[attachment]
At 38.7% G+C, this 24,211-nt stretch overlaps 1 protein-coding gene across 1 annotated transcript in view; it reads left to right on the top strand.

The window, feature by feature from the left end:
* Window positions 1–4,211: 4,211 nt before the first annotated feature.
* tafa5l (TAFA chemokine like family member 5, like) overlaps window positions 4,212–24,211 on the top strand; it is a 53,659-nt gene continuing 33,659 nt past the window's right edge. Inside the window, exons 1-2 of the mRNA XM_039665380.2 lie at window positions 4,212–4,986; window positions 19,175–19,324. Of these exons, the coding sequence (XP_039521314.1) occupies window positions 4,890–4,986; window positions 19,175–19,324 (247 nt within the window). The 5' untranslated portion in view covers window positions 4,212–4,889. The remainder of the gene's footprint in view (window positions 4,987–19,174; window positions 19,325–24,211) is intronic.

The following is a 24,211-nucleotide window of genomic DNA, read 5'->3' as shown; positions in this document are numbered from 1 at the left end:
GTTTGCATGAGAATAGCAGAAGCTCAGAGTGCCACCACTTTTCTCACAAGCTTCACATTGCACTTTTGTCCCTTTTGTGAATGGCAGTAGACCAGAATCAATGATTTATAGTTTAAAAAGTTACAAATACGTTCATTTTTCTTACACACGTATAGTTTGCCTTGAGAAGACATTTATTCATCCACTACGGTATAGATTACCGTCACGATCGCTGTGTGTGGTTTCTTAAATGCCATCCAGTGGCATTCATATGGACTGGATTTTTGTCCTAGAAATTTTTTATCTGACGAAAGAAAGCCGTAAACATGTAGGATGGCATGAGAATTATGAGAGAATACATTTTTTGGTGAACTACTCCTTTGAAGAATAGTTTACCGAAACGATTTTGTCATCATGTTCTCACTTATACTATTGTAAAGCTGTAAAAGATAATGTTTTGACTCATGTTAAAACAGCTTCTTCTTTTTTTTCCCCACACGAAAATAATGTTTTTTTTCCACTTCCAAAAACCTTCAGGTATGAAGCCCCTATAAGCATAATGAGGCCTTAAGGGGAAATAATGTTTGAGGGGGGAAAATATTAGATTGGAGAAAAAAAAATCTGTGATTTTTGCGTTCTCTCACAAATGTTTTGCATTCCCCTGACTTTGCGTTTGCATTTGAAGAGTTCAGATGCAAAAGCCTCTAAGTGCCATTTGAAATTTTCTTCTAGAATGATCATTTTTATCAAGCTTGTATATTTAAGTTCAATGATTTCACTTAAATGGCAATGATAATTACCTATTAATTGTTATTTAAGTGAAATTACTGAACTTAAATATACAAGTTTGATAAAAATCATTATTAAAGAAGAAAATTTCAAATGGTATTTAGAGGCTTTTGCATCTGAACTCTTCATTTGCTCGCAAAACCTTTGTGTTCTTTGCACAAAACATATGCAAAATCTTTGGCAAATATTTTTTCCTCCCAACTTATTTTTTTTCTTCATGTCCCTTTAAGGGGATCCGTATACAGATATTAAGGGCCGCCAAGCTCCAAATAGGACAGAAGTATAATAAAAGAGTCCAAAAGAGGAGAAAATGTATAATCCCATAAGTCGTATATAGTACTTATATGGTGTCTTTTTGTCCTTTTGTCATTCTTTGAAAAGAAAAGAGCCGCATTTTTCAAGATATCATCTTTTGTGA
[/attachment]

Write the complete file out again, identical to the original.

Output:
At 38.7% G+C, this 24,211-nt stretch overlaps 1 protein-coding gene across 1 annotated transcript in view; it reads left to right on the top strand.

The window, feature by feature from the left end:
* Window positions 1–4,211: 4,211 nt before the first annotated feature.
* tafa5l (TAFA chemokine like family member 5, like) overlaps window positions 4,212–24,211 on the top strand; it is a 53,659-nt gene continuing 33,659 nt past the window's right edge. Inside the window, exons 1-2 of the mRNA XM_039665380.2 lie at window positions 4,212–4,986; window positions 19,175–19,324. Of these exons, the coding sequence (XP_039521314.1) occupies window positions 4,890–4,986; window positions 19,175–19,324 (247 nt within the window). The 5' untranslated portion in view covers window positions 4,212–4,889. The remainder of the gene's footprint in view (window positions 4,987–19,174; window positions 19,325–24,211) is intronic.

The following is a 24,211-nucleotide window of genomic DNA, read 5'->3' as shown; positions in this document are numbered from 1 at the left end:
GTTTGCATGAGAATAGCAGAAGCTCAGAGTGCCACCACTTTTCTCACAAGCTTCACATTGCACTTTTGTCCCTTTTGTGAATGGCAGTAGACCAGAATCAATGATTTATAGTTTAAAAAGTTACAAATACGTTCATTTTTCTTACACACGTATAGTTTGCCTTGAGAAGACATTTATTCATCCACTACGGTATAGATTACCGTCACGATCGCTGTGTGTGGTTTCTTAAATGCCATCCAGTGGCATTCATATGGACTGGATTTTTGTCCTAGAAATTTTTTATCTGACGAAAGAAAGCCGTAAACATGTAGGATGGCATGAGAATTATGAGAGAATACATTTTTTGGTGAACTACTCCTTTGAAGAATAGTTTACCGAAACGATTTTGTCATCATGTTCTCACTTATACTATTGTAAAGCTGTAAAAGATAATGTTTTGACTCATGTTAAAACAGCTTCTTCTTTTTTTTCCCCACACGAAAATAATGTTTTTTTTCCACTTCCAAAAACCTTCAGGTATGAAGCCCCTATAAGCATAATGAGGCCTTAAGGGGAAATAATGTTTGAGGGGGGAAAATATTAGATTGGAGAAAAAAAAATCTGTGATTTTTGCGTTCTCTCACAAATGTTTTGCATTCCCCTGACTTTGCGTTTGCATTTGAAGAGTTCAGATGCAAAAGCCTCTAAGTGCCATTTGAAATTTTCTTCTAGAATGATCATTTTTATCAAGCTTGTATATTTAAGTTCAATGATTTCACTTAAATGGCAATGATAATTACCTATTAATTGTTATTTAAGTGAAATTACTGAACTTAAATATACAAGTTTGATAAAAATCATTATTAAAGAAGAAAATTTCAAATGGTATTTAGAGGCTTTTGCATCTGAACTCTTCATTTGCTCGCAAAACCTTTGTGTTCTTTGCACAAAACATATGCAAAATCTTTGGCAAATATTTTTTCCTCCCAACTTATTTTTTTTCTTCATGTCCCTTTAAGGGGATCCGTATACAGATATTAAGGGCCGCCAAGCTCCAAATAGGACAGAAGTATAATAAAAGAGTCCAAAAGAGGAGAAAATGTATAATCCCATAAGTCGTATATAGTACTTATATGGTGTCTTTTTGTCCTTTTGTCATTCTTTGAAAAGAAAAGAGCCGCATTTTTCAAGATATCATCTTTTGTGA